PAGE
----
The competence of the individual
If some of the primary criteria for the selection of training are to satisfy unrelated requirements (such as to reclaim skills levies or to provide participants with certificates), then the organisation may have to lower its expectations of what the training can contribute to individual and organisational performance.
Sending a group of untrained people on such a course aimed at assessment against a predefined standard—such a generic NQF level in Project Management—disrespects both the present and potential capabilities of the individual, and does not recognise where they might make their best contribution to the organisation and its projects. Passing an exam does not warrant the ability to do the job.
Consider the following:
- You can’t expect someone to run if they still don’t realise that what they’re doing is crawling.
- You shouldn’t expect someone to waste their time crawling if they’re already capable of walking.
- You’ll have problems trying to train someone to become a high-performance runner if they don’t yet understand why it would ever be necessary to run at all.
- It would be an inappropriate use of time and money to train someone towards a role which will require running, if they have no feet, yet they’ve already shown good potential as a swimmer.
People don’t all depart from a common point, so they cannot be made to conform to a common standard by forcing them in the same direction at the same speed. Effort spent on individuals—time, money, energy, training, coaching, whatever—should be applied where it can provide the best possible return on the investment. The training strategy should respect the fact that individuals differ in terms of their (conscious or unconscious) competence.
The Four Stages of Learning (unconscious incompetence, conscious incompetence, conscious competence and unconscious competence) is a learning concept based on a model developed by Noel Burch in the 1970s.
The vision of the individual
For training to have the desired effect, the vision of the individual must overlap sufficiently with the vision of the organisation.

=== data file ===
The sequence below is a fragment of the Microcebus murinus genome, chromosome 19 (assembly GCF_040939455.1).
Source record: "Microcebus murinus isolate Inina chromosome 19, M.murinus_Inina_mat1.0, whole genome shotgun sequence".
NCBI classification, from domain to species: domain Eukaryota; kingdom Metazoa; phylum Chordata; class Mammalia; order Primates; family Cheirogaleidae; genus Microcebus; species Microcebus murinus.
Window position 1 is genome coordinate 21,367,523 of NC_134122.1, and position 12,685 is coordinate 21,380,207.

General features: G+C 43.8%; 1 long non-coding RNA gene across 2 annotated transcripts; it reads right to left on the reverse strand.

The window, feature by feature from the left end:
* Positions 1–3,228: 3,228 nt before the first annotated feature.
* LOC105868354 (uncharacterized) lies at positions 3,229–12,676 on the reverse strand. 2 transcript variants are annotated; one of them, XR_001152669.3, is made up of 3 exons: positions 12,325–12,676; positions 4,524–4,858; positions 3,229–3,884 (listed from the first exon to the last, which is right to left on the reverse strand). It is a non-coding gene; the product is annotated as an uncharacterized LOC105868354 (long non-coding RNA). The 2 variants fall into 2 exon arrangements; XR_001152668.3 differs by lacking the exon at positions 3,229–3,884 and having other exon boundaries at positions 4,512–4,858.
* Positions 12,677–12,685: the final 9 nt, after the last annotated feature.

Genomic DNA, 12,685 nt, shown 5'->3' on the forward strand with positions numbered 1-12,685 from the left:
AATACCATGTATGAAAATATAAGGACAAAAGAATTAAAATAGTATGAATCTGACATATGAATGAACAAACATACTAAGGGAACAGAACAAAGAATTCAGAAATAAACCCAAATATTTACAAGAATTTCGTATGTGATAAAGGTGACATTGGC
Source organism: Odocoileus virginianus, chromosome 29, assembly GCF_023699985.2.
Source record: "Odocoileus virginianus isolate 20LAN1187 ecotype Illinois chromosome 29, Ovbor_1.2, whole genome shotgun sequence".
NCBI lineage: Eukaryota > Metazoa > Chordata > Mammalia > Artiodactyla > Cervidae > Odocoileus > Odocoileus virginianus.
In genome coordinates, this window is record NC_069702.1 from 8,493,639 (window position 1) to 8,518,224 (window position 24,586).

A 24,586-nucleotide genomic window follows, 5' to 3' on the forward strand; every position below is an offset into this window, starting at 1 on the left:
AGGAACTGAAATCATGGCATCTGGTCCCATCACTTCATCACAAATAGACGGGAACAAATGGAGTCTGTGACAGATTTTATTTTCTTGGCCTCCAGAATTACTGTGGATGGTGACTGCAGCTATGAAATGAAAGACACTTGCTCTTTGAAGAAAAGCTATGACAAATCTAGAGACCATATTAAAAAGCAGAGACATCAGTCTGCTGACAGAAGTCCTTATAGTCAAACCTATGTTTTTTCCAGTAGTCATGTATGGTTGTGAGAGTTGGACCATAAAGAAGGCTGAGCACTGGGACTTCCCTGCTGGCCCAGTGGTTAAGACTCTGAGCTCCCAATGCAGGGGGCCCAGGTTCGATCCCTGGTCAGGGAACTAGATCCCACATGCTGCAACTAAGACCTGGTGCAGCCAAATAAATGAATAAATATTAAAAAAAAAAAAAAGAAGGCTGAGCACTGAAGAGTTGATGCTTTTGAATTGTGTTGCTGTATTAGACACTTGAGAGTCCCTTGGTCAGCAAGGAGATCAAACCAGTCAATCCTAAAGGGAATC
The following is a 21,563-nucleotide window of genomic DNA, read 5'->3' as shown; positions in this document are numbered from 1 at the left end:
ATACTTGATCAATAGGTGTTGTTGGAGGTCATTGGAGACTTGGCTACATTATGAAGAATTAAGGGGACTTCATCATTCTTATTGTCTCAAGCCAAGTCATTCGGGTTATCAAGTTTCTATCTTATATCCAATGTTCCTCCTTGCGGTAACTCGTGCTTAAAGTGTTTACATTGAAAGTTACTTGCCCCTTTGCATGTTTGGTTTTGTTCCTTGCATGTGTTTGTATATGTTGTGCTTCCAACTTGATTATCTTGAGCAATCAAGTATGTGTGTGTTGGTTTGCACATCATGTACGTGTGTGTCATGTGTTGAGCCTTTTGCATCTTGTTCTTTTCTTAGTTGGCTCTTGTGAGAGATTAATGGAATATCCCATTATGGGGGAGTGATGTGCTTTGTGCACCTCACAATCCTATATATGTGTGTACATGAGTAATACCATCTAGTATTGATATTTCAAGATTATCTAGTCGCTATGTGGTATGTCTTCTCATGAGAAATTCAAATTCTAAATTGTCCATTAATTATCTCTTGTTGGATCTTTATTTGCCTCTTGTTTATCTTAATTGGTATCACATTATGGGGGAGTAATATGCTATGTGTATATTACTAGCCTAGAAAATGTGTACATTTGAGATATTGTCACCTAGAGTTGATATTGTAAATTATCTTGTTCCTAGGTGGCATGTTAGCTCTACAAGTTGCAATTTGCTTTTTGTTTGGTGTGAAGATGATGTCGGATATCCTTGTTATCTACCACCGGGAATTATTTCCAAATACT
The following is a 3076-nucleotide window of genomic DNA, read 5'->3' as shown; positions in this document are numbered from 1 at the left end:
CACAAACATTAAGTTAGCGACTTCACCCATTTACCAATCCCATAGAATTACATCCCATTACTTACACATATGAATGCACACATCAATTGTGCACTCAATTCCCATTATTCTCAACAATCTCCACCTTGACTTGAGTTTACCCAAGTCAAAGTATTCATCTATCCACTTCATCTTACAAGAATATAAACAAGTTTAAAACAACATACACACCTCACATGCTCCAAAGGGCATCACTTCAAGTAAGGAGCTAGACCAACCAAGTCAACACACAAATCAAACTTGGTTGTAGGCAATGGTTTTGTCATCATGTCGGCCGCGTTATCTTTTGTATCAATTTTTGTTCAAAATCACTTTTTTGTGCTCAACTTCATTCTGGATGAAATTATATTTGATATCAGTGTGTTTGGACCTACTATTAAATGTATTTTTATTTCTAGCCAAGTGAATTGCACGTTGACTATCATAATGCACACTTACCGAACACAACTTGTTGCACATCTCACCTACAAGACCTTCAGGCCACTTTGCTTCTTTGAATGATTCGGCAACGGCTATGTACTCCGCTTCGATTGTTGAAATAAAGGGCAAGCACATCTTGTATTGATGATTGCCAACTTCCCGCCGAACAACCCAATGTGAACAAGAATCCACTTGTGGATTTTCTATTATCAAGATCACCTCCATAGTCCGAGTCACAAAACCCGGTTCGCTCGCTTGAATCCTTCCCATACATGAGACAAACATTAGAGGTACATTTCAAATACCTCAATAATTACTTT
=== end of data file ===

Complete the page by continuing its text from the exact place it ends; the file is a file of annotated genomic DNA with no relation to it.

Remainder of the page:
An organisation which has goals other than ‘just making money’ won’t get the best goal-driven performance from someone whose primary focus is simply to make money to take home to his ailing mother, or, for that matter, to get rich. Equally, an individual in search of a greater meaningful purpose should not be patronised by being subjected to inspirational hype and then sent back to work within the same ineffective and unlikely-to-change system.
The implication for training
Training must recognise and respect the individual’s personal vision. It must be appropriate to the individual’s present state of competence, their potential to learn, and their own inherent strengths.
This implies that every individual earmarked for Project Management training should be assessed to identify
- their present level of competence within the realm of Project Management,
- their personal vision, and
- their potential to learn.
Then the learning can be structured in a manner that respects
- where they are now,
- where they could and should go,
- how fast and by what means they can best get there, and
- how their progress should be monitored.
Normal syllabus-driven standards-based courses only make sense if all the individuals’ job roles all require the same competence; if they are the same point of departure, have the same potential to reach the same goal, and if they can move at the same speed. (And, of course, if that standard reflects the organisation’s strategic goals and Project Management structure.)